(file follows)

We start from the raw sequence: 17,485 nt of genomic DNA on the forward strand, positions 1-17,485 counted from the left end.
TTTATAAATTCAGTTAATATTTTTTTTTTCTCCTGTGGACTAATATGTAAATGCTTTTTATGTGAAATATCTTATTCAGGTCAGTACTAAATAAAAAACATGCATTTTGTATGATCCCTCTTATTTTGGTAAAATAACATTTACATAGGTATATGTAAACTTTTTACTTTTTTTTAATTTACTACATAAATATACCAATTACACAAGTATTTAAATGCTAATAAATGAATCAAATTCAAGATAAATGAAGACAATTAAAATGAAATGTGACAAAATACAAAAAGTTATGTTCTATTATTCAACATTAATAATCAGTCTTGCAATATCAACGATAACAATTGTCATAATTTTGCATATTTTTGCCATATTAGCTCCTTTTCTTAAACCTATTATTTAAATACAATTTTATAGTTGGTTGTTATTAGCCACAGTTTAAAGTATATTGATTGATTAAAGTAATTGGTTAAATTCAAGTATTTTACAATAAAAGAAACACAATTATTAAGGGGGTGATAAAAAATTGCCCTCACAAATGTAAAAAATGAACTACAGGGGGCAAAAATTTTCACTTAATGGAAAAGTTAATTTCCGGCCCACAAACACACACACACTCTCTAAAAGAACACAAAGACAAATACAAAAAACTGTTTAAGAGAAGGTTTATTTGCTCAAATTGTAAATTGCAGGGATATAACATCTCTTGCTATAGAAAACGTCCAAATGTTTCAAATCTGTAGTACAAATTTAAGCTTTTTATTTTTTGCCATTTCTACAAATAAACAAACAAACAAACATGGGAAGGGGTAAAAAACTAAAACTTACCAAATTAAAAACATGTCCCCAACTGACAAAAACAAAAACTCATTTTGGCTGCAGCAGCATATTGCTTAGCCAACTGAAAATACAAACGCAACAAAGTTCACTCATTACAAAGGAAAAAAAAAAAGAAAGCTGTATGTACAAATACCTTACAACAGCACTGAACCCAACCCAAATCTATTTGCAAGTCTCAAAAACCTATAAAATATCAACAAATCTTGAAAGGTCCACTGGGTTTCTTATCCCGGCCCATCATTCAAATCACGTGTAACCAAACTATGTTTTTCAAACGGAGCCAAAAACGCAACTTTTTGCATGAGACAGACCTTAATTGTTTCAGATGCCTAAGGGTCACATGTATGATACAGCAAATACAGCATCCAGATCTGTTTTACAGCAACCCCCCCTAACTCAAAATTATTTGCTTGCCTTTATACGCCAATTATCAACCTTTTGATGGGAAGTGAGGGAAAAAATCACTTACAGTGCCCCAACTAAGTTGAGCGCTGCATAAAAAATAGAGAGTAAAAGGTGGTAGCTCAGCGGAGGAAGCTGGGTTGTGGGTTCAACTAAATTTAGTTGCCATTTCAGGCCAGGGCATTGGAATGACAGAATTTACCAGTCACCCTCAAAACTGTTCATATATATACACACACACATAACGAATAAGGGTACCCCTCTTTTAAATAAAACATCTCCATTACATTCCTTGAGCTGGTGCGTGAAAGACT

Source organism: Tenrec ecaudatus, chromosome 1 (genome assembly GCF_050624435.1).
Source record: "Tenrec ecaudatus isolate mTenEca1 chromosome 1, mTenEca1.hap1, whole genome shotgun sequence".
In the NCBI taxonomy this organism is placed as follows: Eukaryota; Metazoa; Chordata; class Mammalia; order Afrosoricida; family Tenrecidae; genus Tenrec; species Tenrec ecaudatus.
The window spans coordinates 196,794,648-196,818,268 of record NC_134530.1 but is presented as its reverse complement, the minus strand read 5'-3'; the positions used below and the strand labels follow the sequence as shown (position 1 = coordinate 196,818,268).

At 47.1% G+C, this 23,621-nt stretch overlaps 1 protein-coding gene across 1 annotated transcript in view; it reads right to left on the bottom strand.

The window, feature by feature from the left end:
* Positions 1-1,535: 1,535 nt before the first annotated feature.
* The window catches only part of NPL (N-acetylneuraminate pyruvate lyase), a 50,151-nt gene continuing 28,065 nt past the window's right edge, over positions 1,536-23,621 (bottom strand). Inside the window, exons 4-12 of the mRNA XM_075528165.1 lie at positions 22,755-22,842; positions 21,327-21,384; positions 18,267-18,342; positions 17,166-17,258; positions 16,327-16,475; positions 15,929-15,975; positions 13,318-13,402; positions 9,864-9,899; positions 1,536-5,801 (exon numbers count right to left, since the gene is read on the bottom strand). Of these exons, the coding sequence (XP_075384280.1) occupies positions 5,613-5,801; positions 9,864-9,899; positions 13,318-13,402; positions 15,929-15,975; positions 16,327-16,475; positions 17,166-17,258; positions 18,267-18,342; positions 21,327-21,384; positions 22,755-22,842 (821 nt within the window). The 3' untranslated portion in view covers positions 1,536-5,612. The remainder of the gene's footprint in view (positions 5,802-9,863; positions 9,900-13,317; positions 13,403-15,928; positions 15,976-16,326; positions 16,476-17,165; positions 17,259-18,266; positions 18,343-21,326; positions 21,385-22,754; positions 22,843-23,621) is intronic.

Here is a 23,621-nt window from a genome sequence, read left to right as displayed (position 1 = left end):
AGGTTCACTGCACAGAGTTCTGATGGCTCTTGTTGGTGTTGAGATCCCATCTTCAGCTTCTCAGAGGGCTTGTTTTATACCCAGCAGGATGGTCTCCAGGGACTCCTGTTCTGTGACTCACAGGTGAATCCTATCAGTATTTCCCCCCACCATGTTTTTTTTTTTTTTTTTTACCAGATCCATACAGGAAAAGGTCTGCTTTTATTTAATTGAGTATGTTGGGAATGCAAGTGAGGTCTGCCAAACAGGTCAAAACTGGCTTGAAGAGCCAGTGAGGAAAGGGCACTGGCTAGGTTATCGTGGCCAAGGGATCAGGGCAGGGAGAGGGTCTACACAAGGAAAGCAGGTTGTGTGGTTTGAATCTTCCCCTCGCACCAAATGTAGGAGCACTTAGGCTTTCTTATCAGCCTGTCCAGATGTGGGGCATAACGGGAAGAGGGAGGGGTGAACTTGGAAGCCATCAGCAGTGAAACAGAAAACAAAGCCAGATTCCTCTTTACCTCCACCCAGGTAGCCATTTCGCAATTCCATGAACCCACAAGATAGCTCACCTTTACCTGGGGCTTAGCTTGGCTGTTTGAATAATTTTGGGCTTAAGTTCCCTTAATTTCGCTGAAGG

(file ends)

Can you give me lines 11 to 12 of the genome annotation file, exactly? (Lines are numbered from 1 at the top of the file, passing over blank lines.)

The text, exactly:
Here is a 23,621-nt window from a genome sequence, read left to right as displayed (position 1 = left end):
AGGTTCACTGCACAGAGTTCTGATGGCTCTTGTTGGTGTTGAGATCCCATCTTCAGCTTCTCAGAGGGCTTGTTTTATACCCAGCAGGATGGTCTCCAGGGACTCCTGTTCTGTGACTCACAGGTGAATCCTATCAGTATTTCCCCCCACCATGTTTTTTTTTTTTTTTTTTACCAGATCCATACAGGAAAAGGTCTGCTTTTATTTAATTGAGTATGTTGGGAATGCAAGTGAGGTCTGCCAAACAGGTCAAAACTGGCTTGAAGAGCCAGTGAGGAAAGGGCACTGGCTAGGTTATCGTGGCCAAGGGATCAGGGCAGGGAGAGGGTCTACACAAGGAAAGCAGGTTGTGTGGTTTGAATCTTCCCCTCGCACCAAATGTAGGAGCACTTAGGCTTTCTTATCAGCCTGTCCAGATGTGGGGCATAACGGGAAGAGGGAGGGGTGAACTTGGAAGCCATCAGCAGTGAAACAGAAAACAAAGCCAGATTCCTCTTTACCTCCACCCAGGTAGCCATTTCGCAATTCCATGAACCCACAAGATAGCTCACCTTTACCTGGGGCTTAGCTTGGCTGTTTGAATAATTTTGGGCTTAAGTTCCCTTAATTTCGCTGAAGG